I guess, for now, gay pride month will have to be around, if nothing else but to appreciate maybe the people who have or who are paving the roads that myself as the younger, safer generation of gays get to walk.  It's not causing much of a disservice to our community in most cases to have our places, our days, our month, or even our parades.  Although, I can say too many half-naked Bears on Bikes could scar anyone hoping for a simple, family-friendly parade.  Yep, I'll just go ahead and leave you with that image.  Happy "Gay Heritage" Month.

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As one of those who came before you... marching, arguing, organizing, getting threatened, fighting, being scared, overcoming, surviving, and thriving... you're welcome.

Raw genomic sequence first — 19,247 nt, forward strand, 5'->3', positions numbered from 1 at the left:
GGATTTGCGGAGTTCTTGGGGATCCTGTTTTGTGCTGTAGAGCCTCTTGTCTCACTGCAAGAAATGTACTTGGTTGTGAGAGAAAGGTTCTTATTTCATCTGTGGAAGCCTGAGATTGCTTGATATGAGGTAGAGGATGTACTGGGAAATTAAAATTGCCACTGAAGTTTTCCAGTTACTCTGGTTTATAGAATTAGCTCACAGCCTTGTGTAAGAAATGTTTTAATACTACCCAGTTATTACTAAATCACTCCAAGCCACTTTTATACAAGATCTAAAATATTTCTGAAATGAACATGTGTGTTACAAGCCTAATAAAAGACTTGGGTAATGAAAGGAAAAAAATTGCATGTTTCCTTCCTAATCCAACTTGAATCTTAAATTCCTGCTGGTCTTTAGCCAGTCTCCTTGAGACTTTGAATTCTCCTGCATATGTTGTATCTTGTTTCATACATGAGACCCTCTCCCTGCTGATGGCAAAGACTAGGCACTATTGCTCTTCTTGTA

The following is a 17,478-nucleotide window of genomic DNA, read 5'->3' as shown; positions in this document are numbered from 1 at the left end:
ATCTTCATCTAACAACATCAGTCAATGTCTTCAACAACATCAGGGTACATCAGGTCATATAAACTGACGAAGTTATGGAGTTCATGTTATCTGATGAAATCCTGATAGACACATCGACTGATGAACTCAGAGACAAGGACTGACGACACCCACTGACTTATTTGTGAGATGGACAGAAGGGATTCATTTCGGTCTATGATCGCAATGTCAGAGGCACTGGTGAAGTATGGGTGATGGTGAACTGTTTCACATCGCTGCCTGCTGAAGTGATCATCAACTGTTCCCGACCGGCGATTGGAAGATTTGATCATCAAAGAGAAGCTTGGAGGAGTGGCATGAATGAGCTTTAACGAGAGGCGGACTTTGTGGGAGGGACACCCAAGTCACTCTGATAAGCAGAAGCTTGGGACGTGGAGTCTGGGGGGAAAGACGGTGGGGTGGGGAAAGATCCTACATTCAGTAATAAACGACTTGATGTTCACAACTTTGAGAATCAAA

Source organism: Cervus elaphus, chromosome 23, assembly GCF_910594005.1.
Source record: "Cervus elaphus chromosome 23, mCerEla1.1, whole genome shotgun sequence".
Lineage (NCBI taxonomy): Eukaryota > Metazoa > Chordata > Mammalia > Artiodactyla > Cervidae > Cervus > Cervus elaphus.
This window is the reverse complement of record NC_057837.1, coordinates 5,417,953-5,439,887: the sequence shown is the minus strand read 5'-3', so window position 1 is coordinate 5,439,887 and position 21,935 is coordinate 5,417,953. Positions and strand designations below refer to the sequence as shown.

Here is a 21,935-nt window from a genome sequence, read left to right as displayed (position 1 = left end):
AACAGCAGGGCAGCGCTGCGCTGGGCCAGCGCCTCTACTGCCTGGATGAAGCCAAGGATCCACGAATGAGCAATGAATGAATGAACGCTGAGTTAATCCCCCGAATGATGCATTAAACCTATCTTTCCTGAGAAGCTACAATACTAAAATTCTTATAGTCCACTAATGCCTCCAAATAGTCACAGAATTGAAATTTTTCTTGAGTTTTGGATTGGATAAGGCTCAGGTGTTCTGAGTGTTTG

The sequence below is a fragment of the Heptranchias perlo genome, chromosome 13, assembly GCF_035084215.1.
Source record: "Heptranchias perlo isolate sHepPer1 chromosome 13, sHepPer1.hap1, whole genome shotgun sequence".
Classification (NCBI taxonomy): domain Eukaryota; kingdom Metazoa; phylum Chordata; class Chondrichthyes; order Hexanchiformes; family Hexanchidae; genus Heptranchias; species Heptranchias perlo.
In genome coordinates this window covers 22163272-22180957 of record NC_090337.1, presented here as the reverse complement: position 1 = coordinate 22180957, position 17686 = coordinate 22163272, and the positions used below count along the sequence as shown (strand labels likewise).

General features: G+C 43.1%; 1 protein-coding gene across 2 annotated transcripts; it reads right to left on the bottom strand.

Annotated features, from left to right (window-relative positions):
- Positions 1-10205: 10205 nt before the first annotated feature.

I don't detect a scintilla of hypocrisy in your essay. We are the sum of our parts, not just a part of our sum. You have done well to learn that so young.
As I know you're aware, in some countries, being gay is illegal and punishable by torture and death. In most countries, being gay means various degrees of discrimination and violence in every area of life: employment, family, marriage, housing, school, church. Sadly, bullies and bigots only see the gay girl. The "customer service community" does not have a long and bloody history of systematized oppression. People didn't get sent to Auschwitz because they were overweight.